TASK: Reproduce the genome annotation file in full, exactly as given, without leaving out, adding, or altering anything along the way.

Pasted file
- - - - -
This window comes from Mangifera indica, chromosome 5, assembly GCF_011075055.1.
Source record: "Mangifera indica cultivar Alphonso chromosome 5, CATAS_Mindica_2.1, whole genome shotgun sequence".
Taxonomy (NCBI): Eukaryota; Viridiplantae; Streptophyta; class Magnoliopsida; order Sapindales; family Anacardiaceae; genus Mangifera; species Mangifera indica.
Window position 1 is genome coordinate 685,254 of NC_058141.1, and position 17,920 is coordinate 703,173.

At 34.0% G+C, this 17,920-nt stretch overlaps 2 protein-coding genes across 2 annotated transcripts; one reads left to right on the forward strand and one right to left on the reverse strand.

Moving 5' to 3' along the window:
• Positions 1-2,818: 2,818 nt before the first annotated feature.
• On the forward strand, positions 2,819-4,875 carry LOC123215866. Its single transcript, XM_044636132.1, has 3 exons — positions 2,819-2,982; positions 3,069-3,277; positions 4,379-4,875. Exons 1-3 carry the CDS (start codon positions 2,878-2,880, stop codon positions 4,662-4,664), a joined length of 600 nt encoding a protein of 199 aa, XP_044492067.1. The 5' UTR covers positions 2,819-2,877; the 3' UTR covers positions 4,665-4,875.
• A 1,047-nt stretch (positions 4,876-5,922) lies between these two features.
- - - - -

This window comes from Mangifera indica, chromosome 5, assembly GCF_011075055.1.
Source record: "Mangifera indica cultivar Alphonso chromosome 5, CATAS_Mindica_2.1, whole genome shotgun sequence".
Taxonomy (NCBI): Eukaryota; Viridiplantae; Streptophyta; class Magnoliopsida; order Sapindales; family Anacardiaceae; genus Mangifera; species Mangifera indica.
Window position 1 is genome coordinate 685,254 of NC_058141.1, and position 17,920 is coordinate 703,173.

At 34.0% G+C, this 17,920-nt stretch overlaps 2 protein-coding genes across 2 annotated transcripts; one reads left to right on the forward strand and one right to left on the reverse strand.

Moving 5' to 3' along the window:
• Positions 1-2,818: 2,818 nt before the first annotated feature.
• On the forward strand, positions 2,819-4,875 carry LOC123215866. Its single transcript, XM_044636132.1, has 3 exons — positions 2,819-2,982; positions 3,069-3,277; positions 4,379-4,875. Exons 1-3 carry the CDS (start codon positions 2,878-2,880, stop codon positions 4,662-4,664), a joined length of 600 nt encoding a protein of 199 aa, XP_044492067.1. The 5' UTR covers positions 2,819-2,877; the 3' UTR covers positions 4,665-4,875.
• A 1,047-nt stretch (positions 4,876-5,922) lies between these two features.